The exact origins of the Mayas remain unknown. What is known about them is that they dedicated an immense amount of time to erecting giant monuments of stone, in the form of temples, pyramids and palaces.
The Mayans’ extraordinary architectural and cultural accomplishments rival those of the world’s other great civilizations, and Mayan history is inseparable from that of the New World. They had a precise calendar and written language, plotted the movements of the planets, and mastered pottery and weaving. Our cultural and archaeological odyssey will take us to the finest Mayan ruins along the Yucatan.
Their civilization existed for hundreds of years, from around 100 A.D. until the arrival of the Spaniards, and seems to have been devoted for the most part to the building of strange architectural forms whose function appears to have been ceremonial, and developed a sophisticated hieroglyphic script.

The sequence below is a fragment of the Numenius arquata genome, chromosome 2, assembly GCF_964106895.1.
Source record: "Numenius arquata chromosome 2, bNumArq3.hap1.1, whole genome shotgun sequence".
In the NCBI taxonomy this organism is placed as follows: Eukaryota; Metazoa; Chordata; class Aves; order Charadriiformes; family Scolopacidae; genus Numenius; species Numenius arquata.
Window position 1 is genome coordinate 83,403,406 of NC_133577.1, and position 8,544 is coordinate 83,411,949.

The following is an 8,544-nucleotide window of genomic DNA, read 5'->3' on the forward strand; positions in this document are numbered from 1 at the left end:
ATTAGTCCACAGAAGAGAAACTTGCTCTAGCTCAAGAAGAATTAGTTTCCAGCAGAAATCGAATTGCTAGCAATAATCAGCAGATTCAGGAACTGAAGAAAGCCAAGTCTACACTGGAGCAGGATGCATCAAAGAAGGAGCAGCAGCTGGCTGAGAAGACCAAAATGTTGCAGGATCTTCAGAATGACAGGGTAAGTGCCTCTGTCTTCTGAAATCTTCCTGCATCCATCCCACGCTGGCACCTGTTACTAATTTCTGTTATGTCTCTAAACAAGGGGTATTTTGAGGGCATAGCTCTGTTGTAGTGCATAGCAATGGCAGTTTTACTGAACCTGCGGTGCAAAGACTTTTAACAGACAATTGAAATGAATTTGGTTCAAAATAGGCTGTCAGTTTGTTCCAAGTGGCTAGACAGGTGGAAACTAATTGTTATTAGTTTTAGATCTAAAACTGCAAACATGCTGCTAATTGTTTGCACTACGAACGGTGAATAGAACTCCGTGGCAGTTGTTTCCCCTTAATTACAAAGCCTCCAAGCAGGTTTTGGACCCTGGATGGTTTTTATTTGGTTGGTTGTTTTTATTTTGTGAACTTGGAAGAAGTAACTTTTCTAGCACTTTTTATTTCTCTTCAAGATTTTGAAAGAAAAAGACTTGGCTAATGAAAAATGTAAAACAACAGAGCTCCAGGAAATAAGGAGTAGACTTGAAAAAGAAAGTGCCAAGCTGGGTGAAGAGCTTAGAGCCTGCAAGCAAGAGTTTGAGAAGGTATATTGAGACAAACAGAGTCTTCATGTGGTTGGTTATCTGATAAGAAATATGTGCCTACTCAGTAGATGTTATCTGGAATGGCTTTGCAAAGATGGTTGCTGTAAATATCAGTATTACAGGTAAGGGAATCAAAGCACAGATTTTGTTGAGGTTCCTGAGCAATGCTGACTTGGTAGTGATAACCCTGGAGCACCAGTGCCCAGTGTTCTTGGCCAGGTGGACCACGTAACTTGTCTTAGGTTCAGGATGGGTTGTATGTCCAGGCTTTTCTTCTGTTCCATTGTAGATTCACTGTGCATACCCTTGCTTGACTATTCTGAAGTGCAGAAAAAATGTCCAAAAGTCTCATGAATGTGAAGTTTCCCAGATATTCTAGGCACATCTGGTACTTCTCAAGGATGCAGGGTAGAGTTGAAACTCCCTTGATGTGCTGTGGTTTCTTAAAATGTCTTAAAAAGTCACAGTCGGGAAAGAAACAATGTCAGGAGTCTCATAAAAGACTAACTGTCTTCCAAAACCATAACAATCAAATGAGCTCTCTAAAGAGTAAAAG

Their art was no less highly developed, and remains most clearly preserved in the carvings on their altars and the stelae (historical monuments), which they fashioned out of limestone every twenty years.
The Mayan civilization appears to have had its first home in Guatemala, where there are more than 1,000 classified Mayan sites.
The classical period of the Mayan Empire came to an end in about 900 A.D., when many of the cities in Guatemala were abandoned, and there was a migration towards Mexico and the Yucatan peninsula.
The landscapes of this region are extremely varied and frequently very beautiful. The highlands are sunny, warm by day but pleasantly cool and invigorating at night. Most of the Yucatan peninsula is low-lying, tangled scrub in the north, dense jungle in the wetter south. This is the area where the famous Mayan sites are found. The coast of the Yucatan has some fine beaches, and the heat here is tempered by the winds of the Caribbean.